Kaiser Chiefs : Employment

All British music fans know where Liverpool is. A vast majority can locate Manchester. But how many can spot Leeds? Just a tad bit Northeast from those two cities, Leeds has spawned a few bands and artists that are noteworthy, namely the Mission U.K., the Sisters of Mercy, Soft Cell, Gang of Four and, most recently, Hood and a band that is about to explode — a band named after a South African soccer team called Kaiser Chiefs. The British tabloid music magazines are eating them up, as well as the fans, and America is sure to begin showing its appreciation soon, as it did for other imports such as Franz Ferdinand, Snow Patrol and the rest of the massive Brit music movement that seems to be sweeping our shores.

The really scary thing about the music coming out of the UK right now is that all of it seems to be really freakin’ good. From the Futureheads to Bloc Party, then to Kasabian and now Kaiser Chiefs, British music is seeing a renaissance. The unifying thread with all of these new bands seems to be a respect and wistfulness for the country’s musical past. References to the Jam, Gang of Four, Blur, the Clash, Roxy Music, and Madness seem to spring up out of the bands’ mouths as often as their songs. Not to mention the fact that all of the above mentioned bands have been written in relation to just one band, Kaiser Chiefs.

Employment saw a bidding war in the states, finally won out by Universal. Why the fervor? It was all based on the strength of the band’s second single, “I Predict a Riot.” The first single was “Oh My God,” released in limited quantity, which was just re-released and reached number six on the UK charts in its first week. “I Predict a Riot” is a song which truly channels Paul Weller. One could place this song within the album In the City and some might not blink. But they do add their own flair with the echoed vocals, the ska-like keyboards, and the perfectly polished `la-la-la’s. It’s one of the best singles of the year (I can say this year, because it was released late last year in the UK) and I’m sure could easily end up on end of the year song lists.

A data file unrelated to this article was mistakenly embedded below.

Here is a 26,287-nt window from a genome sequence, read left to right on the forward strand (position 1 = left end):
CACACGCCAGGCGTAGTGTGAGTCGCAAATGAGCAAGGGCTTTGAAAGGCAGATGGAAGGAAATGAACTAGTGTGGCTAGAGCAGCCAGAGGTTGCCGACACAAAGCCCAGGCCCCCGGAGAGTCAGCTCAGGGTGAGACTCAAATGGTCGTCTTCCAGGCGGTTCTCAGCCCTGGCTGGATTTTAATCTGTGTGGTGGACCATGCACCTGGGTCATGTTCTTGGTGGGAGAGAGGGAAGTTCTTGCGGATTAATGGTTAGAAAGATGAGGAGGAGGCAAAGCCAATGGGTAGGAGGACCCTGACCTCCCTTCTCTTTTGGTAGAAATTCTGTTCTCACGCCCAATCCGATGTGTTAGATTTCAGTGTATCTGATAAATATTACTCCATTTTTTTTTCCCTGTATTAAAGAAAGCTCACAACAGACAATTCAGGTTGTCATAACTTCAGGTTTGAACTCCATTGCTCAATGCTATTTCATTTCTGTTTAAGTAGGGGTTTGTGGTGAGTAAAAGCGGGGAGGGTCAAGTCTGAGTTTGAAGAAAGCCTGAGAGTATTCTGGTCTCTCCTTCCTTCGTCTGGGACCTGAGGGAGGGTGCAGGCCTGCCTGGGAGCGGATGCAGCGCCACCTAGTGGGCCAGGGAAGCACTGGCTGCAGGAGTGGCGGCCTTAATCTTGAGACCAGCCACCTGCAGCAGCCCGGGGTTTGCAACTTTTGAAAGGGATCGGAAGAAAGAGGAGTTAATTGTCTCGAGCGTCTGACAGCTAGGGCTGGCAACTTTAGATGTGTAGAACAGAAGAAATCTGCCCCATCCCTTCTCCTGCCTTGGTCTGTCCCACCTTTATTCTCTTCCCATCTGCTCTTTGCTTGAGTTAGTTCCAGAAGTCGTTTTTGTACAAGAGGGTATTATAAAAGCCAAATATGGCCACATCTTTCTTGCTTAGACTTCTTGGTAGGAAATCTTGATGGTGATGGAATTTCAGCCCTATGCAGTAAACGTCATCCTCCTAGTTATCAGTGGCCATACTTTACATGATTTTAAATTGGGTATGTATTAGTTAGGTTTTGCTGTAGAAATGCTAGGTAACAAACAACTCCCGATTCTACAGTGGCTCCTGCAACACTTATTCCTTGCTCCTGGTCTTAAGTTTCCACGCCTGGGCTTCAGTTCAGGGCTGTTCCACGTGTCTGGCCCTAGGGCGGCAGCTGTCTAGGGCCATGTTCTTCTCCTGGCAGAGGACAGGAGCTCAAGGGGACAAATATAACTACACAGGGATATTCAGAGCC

Even with the manic energy of “I Predict a Riot,” there are plenty of other songs on Employment that will equally catch your attention. “Modern Way” is one of those special songs. Lead singer Ricky Wilson, sure to rival Alex Kapranos as the art school rock poster boy and party starter extraordinaire, sings in his Leedsian accent, sounding quite a bit like Damon Albarn or Glenn Tillbrook. “Na Na Na Na Naa” is the song which opens the Chiefs’ live sets and is a sure foot tapper. The song has everything, from falsetto harmonies, to rocking boogie woogie piano, and searing fuzz guitars.

“You Can Have it All” is a beautifully written and sung tune about having no money and a failed relationship. Nothing recalls the glory of Parklife like this song and the one right after, “Oh My God.” Being that I’ve never been to England, I don’t know how accurate this next statement will be, but this song simply shouts ‘Britain’ to me. If the nineties British music scene were a play, out of the new batch of English bands, Kaiser Chiefs would play the dual role of Pulp and Blur, the natty art school kids who do it their own way, craft perfect pop tunes, and even rival the hooligans rocking in the next town over. Über producer of the moment, Stephen Street, after already compiling a hefty résumé with the Smiths and Blur, quickly signed on to helm the Chiefs’ first effort and yes, it can stand alongside the best of his work. After coming off the brilliant production of Graham Coxon’s last solo outing (Coxon even appears in Employment, revving his motorcycle at the intro to the song, “Saturday Night”), Street once again proves he’s the best in the business by making the Kaiser Chiefs’ debut album a steady dose of British rock, pop, history, and all-out enjoyment. Maybe that’s what the album should have been called!

Similar Albums:
The Jam – In the City
Blur – Parklife
Franz Ferdinand – Franz Ferdinand

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